The past decade has seen plenty of automakers try to rebrand themselves as providers of “mobility solutions” (among other terms borrowed from Silicon Valley). Being an automaker somehow became outdated, or at least became saddled with images of antiquated factories spewing thick plumes of smoke. The race to rebrand was on, fueled by fever dreams of robo-taxis and an eroding concept of vehicle ownership, our gleaming cities of the future relying instead on car sharing and clean mass transit.
While such a future will take a little longer to materialize than originally hoped, this hasn’t stopped automakers from trying to become Silicon Valley tech giants, just as tech giants have been making cautious forays into “mobility” with car concepts, like Sony’s Vision-S electric sedan.
Volkswagen is certainly among these. VW recently shared its vision on how it wants to become a “software-driven mobility provider,” with a strategy dubbed Accelerate.
The transformation starts with a wave of EVs on the horizon, just as the ID.4 electric SUV prepares for its U.S. sales launch. Electrification, however, is just one part of Wolfsburg’s strategy; the automaker is developing in-vehicle software with over-the-air (OTA) updates scheduled to launch later this summer, driven by its ID.Digital project. Updates will be beamed out every 12 weeks starting this summer, with VW aiming to have half a million vehicles on the road in two years’ time capable of staying updated throughout their life cycles.
Another way in which VW plans to transform itself is through vehicle charging and energy services, as well as autonomous vehicle operation, which it says will become widely available by 2030. VW hints that some of these services will be subscription based, and will unlock “software-based functions that customers can reserve as needed,” which may well include autonomy down the road. But being a provider of charging services is already a reality for VW, having launched Electrify America charging network several years ago in the US, whose charging services will be offered together with ID vehicle purchases and leases.
Wolfsburg also envisions a less complex lineup in its future, which will serve up production cost savings across the group, with software updates being able to increase a vehicle’s options or capabilities, perhaps even including hardware updates though its life cycle.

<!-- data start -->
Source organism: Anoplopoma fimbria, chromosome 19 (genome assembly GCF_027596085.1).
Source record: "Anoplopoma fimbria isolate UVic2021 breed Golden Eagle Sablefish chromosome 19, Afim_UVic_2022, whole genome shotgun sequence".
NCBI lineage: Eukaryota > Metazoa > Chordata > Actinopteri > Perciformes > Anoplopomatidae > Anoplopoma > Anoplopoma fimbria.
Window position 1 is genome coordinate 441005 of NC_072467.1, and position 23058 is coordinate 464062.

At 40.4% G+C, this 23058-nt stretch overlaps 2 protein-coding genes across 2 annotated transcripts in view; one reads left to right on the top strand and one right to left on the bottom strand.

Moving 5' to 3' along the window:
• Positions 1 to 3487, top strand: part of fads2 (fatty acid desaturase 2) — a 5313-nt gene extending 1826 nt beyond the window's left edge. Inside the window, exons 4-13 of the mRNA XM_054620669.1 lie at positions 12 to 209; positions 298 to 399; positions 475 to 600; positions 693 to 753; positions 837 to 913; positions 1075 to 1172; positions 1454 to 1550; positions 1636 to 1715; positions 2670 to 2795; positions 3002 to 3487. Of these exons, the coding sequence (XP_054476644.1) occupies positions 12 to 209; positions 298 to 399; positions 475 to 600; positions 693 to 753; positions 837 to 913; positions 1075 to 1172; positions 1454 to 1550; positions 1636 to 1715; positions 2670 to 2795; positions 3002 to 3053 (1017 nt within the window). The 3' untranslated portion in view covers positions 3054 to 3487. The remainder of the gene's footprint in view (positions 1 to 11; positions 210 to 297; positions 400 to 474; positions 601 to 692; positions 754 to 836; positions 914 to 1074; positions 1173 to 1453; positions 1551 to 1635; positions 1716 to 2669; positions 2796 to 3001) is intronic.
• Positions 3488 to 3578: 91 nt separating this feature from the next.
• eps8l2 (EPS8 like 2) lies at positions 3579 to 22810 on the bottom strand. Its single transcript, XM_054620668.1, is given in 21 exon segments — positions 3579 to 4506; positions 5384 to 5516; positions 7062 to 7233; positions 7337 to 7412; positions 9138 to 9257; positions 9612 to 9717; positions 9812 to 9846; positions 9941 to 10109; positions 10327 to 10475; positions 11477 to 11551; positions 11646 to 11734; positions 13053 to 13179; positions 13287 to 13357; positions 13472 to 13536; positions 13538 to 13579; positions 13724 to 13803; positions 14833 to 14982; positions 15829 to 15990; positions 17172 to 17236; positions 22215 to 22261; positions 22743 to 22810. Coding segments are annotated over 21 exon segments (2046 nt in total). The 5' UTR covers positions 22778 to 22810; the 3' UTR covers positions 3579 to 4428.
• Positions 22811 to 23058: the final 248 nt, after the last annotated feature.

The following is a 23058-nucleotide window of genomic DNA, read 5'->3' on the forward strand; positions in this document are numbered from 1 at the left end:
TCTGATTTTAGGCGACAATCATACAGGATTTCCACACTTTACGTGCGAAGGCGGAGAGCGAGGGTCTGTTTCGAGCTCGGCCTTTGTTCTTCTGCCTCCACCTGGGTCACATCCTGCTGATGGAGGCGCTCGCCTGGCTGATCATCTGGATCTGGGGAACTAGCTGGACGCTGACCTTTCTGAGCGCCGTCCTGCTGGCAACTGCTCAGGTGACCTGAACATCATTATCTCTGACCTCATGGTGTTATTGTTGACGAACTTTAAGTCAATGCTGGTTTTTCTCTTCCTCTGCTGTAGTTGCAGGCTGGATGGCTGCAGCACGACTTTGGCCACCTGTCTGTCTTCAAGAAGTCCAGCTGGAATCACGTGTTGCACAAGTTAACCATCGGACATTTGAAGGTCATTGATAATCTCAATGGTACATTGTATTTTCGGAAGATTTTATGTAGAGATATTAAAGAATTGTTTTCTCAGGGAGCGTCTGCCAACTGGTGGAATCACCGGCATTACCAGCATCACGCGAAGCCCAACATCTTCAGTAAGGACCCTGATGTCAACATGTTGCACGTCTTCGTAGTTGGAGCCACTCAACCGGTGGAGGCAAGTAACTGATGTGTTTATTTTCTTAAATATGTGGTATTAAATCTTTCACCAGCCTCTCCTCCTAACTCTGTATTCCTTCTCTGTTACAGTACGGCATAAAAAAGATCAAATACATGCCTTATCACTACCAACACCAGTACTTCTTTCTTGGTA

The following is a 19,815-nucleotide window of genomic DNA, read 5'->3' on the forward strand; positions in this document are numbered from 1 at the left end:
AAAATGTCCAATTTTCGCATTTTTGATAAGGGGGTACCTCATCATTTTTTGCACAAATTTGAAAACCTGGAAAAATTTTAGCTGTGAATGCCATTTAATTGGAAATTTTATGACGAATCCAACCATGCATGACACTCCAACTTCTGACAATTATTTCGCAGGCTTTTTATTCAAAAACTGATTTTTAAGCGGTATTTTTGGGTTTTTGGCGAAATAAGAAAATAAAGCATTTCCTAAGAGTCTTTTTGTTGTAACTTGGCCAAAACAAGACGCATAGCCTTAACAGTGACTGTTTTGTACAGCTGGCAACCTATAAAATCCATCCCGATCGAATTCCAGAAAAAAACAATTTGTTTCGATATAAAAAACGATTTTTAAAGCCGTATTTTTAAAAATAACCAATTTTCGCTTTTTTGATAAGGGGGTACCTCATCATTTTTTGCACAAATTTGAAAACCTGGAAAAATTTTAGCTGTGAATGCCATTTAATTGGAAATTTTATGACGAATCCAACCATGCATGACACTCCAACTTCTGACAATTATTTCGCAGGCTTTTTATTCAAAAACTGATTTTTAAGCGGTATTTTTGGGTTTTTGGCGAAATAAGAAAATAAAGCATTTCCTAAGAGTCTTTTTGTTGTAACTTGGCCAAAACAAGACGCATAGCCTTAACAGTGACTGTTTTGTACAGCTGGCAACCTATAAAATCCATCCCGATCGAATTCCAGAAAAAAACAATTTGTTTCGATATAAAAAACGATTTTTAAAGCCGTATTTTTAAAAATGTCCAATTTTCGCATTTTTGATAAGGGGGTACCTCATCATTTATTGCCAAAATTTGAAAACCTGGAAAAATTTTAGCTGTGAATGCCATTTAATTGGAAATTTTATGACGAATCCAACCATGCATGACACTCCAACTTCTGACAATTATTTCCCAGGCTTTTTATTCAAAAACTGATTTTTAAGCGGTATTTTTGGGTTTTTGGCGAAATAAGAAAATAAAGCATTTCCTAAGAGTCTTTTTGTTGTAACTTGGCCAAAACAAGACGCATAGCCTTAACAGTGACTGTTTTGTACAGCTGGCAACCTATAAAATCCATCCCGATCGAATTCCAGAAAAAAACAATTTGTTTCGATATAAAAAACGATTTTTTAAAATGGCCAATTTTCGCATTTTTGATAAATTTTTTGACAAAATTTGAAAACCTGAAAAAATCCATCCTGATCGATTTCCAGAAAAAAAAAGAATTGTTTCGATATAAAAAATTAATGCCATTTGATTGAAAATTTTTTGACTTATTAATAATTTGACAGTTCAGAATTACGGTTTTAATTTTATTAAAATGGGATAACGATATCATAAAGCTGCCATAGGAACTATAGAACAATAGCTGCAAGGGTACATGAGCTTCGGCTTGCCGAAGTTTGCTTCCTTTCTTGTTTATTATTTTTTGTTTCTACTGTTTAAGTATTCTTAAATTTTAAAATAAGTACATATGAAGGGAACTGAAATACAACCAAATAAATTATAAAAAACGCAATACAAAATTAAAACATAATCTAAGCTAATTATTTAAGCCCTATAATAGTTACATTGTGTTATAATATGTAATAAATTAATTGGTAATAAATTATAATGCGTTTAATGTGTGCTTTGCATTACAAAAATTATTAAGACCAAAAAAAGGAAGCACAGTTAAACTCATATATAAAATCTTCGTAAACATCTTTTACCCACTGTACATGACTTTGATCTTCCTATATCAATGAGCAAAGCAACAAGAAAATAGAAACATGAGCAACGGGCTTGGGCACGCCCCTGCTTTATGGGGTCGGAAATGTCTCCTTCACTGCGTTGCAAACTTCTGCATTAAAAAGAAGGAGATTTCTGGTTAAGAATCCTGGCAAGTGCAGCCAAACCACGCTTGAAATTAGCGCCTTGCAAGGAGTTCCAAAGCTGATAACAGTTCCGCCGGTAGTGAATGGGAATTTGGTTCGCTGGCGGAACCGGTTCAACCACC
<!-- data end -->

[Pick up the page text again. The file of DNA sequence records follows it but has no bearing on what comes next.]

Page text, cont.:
“The company will also make the structure of the vehicle portfolio much less complex,” Volkswagen says. “Future vehicle generations will be produced with a much small number of versions. The individual configuration will no longer be set through the hardware when the vehicle is purchased. The vehicle will have virtually everything on board and customers can add desired functions on demand at any time using the digital ecosystem in the vehicle. This will significantly reduce production complexity.”
The MEB platform that will underpin the first big wave of Volkswagen Group vehicles has already spread to other brands such as SEAT, which will launch a Cupra version of the ID.3 in a matter of months. The MEB platform will also permit greater standardization across the group’s vehicle offerings—even beyond the prolific Golf platform that has been used by VW, Audi, Skoda, and SEAT brands.
It remains to be seen, however, just how quickly various countries in Europe will be able to turn to EVs in the coming decade. The rate of EV adoption in Germany is likely to be vastly different from Belarus, where VW has a significant presence.
VW is a little more conservative about EV adoption in the US by 2030 than Europe, so there will still be room for gas-engined models even under these plans.
“We will still need combustion engines for a while, but they should be as efficient as possible, which is why the next generation of our core products—all of which are world models—will also be fitted with the latest generation of plug-in hybrid technology, with an electric range of up to 100 kilometers,” said Ralf Brandstätter, CEO of Volkswagen.
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